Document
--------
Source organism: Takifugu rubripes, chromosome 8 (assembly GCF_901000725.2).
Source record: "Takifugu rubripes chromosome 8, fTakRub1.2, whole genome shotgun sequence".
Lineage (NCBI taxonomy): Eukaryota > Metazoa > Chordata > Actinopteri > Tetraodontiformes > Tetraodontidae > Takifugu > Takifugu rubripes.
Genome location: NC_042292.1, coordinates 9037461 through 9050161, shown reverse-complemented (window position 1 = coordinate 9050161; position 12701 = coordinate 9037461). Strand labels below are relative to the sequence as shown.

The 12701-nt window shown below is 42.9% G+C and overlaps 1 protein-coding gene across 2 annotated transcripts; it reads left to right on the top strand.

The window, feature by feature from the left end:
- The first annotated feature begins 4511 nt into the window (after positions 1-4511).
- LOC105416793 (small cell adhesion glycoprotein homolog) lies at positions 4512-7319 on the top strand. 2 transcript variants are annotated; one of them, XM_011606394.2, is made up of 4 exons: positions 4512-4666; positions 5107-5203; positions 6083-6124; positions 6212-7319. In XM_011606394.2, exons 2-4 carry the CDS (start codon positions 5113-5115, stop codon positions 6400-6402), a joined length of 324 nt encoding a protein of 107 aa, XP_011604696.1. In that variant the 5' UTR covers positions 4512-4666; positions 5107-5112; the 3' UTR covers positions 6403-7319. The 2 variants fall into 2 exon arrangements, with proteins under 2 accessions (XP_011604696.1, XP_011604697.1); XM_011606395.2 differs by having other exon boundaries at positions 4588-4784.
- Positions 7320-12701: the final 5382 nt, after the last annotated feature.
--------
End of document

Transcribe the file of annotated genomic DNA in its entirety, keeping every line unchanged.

Source organism: Takifugu rubripes, chromosome 8 (assembly GCF_901000725.2).
Source record: "Takifugu rubripes chromosome 8, fTakRub1.2, whole genome shotgun sequence".
Lineage (NCBI taxonomy): Eukaryota > Metazoa > Chordata > Actinopteri > Tetraodontiformes > Tetraodontidae > Takifugu > Takifugu rubripes.
Genome location: NC_042292.1, coordinates 9037461 through 9050161, shown reverse-complemented (window position 1 = coordinate 9050161; position 12701 = coordinate 9037461). Strand labels below are relative to the sequence as shown.

The 12701-nt window shown below is 42.9% G+C and overlaps 1 protein-coding gene across 2 annotated transcripts; it reads left to right on the top strand.

The window, feature by feature from the left end:
- The first annotated feature begins 4511 nt into the window (after positions 1-4511).
- LOC105416793 (small cell adhesion glycoprotein homolog) lies at positions 4512-7319 on the top strand. 2 transcript variants are annotated; one of them, XM_011606394.2, is made up of 4 exons: positions 4512-4666; positions 5107-5203; positions 6083-6124; positions 6212-7319. In XM_011606394.2, exons 2-4 carry the CDS (start codon positions 5113-5115, stop codon positions 6400-6402), a joined length of 324 nt encoding a protein of 107 aa, XP_011604696.1. In that variant the 5' UTR covers positions 4512-4666; positions 5107-5112; the 3' UTR covers positions 6403-7319. The 2 variants fall into 2 exon arrangements, with proteins under 2 accessions (XP_011604696.1, XP_011604697.1); XM_011606395.2 differs by having other exon boundaries at positions 4588-4784.
- Positions 7320-12701: the final 5382 nt, after the last annotated feature.